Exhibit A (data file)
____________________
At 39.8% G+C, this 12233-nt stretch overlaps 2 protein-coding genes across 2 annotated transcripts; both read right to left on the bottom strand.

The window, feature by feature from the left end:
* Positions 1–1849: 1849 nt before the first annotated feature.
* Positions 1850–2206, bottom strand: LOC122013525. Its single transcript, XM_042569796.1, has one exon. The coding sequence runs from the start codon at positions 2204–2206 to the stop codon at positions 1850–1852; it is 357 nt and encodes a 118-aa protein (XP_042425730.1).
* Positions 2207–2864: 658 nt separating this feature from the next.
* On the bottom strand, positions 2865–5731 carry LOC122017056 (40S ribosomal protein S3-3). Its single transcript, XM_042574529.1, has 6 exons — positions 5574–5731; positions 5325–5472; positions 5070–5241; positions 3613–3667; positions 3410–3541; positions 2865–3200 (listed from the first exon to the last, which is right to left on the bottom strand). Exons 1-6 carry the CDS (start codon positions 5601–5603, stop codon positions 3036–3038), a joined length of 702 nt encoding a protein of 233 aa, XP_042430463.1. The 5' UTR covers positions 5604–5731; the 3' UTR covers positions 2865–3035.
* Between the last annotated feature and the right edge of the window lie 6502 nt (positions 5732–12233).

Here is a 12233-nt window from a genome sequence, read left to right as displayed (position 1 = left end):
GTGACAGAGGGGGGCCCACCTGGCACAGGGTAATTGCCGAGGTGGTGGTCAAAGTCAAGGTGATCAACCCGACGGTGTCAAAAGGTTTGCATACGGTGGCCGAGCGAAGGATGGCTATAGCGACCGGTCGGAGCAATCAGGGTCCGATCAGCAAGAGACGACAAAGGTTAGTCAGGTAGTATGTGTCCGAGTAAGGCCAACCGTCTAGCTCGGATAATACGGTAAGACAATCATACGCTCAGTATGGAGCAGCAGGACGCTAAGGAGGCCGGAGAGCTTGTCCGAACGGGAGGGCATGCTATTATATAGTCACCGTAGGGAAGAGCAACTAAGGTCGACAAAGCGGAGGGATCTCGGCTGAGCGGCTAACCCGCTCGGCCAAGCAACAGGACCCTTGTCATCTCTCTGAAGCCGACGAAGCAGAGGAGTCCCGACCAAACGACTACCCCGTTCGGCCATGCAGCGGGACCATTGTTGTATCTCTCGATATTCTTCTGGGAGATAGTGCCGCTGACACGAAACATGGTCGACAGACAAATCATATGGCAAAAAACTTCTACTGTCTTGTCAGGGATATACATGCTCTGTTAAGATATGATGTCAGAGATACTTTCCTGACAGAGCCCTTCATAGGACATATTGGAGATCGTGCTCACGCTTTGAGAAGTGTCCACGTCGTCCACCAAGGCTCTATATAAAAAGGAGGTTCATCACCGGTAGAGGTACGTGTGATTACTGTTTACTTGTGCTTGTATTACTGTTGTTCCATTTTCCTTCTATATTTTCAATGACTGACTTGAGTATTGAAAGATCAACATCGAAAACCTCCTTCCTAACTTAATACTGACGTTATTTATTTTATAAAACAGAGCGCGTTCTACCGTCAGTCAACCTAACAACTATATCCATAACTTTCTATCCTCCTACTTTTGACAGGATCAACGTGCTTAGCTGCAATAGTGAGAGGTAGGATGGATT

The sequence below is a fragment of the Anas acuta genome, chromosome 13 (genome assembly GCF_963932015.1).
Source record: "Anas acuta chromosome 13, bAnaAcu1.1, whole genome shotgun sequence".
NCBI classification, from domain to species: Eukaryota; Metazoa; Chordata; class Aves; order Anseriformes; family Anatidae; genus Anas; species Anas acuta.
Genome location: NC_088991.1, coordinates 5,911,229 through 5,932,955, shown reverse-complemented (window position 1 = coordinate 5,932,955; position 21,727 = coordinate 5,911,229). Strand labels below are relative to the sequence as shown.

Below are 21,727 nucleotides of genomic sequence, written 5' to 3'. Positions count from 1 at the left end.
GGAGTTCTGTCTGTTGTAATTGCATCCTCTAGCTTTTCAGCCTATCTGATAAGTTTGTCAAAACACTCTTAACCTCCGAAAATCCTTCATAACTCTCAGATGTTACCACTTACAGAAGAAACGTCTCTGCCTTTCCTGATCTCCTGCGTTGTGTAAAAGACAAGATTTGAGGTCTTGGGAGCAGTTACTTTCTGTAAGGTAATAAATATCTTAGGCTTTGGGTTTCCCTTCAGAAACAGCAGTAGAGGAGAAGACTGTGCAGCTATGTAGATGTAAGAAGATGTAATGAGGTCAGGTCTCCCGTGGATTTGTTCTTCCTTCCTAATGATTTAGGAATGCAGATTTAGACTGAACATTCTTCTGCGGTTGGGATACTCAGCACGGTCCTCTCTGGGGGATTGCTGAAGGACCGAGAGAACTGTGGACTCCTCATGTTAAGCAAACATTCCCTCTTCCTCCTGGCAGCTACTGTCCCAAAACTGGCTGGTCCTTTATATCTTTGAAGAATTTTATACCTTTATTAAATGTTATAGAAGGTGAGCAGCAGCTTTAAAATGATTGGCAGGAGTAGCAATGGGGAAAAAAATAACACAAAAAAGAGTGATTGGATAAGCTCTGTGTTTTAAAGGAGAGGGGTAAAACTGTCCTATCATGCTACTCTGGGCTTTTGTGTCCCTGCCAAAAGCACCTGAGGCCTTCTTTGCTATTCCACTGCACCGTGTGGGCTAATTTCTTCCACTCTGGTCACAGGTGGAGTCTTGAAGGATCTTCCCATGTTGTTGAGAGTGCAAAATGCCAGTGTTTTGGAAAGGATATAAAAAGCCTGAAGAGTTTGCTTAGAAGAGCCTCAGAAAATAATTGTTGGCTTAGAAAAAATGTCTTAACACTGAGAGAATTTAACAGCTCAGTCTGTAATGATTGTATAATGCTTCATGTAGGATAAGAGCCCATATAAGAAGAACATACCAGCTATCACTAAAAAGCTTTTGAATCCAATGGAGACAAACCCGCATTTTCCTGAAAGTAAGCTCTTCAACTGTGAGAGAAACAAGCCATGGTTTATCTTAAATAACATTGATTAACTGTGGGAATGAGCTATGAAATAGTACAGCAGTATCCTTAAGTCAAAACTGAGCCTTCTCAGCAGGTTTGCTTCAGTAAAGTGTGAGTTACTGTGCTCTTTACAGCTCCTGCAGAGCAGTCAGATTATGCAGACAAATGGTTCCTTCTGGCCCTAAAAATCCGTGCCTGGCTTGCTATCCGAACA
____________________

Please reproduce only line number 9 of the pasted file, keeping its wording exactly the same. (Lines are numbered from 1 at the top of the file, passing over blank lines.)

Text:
GTGACAGAGGGGGGCCCACCTGGCACAGGGTAATTGCCGAGGTGGTGGTCAAAGTCAAGGTGATCAACCCGACGGTGTCAAAAGGTTTGCATACGGTGGCCGAGCGAAGGATGGCTATAGCGACCGGTCGGAGCAATCAGGGTCCGATCAGCAAGAGACGACAAAGGTTAGTCAGGTAGTATGTGTCCGAGTAAGGCCAACCGTCTAGCTCGGATAATACGGTAAGACAATCATACGCTCAGTATGGAGCAGCAGGACGCTAAGGAGGCCGGAGAGCTTGTCCGAACGGGAGGGCATGCTATTATATAGTCACCGTAGGGAAGAGCAACTAAGGTCGACAAAGCGGAGGGATCTCGGCTGAGCGGCTAACCCGCTCGGCCAAGCAACAGGACCCTTGTCATCTCTCTGAAGCCGACGAAGCAGAGGAGTCCCGACCAAACGACTACCCCGTTCGGCCATGCAGCGGGACCATTGTTGTATCTCTCGATATTCTTCTGGGAGATAGTGCCGCTGACACGAAACATGGTCGACAGACAAATCATATGGCAAAAAACTTCTACTGTCTTGTCAGGGATATACATGCTCTGTTAAGATATGATGTCAGAGATACTTTCCTGACAGAGCCCTTCATAGGACATATTGGAGATCGTGCTCACGCTTTGAGAAGTGTCCACGTCGTCCACCAAGGCTCTATATAAAAAGGAGGTTCATCACCGGTAGAGGTACGTGTGATTACTGTTTACTTGTGCTTGTATTACTGTTGTTCCATTTTCCTTCTATATTTTCAATGACTGACTTGAGTATTGAAAGATCAACATCGAAAACCTCCTTCCTAACTTAATACTGACGTTATTTATTTTATAAAACAGAGCGCGTTCTACCGTCAGTCAACCTAACAACTATATCCATAACTTTCTATCCTCCTACTTTTGACAGGATCAACGTGCTTAGCTGCAATAGTGAGAGGTAGGATGGATT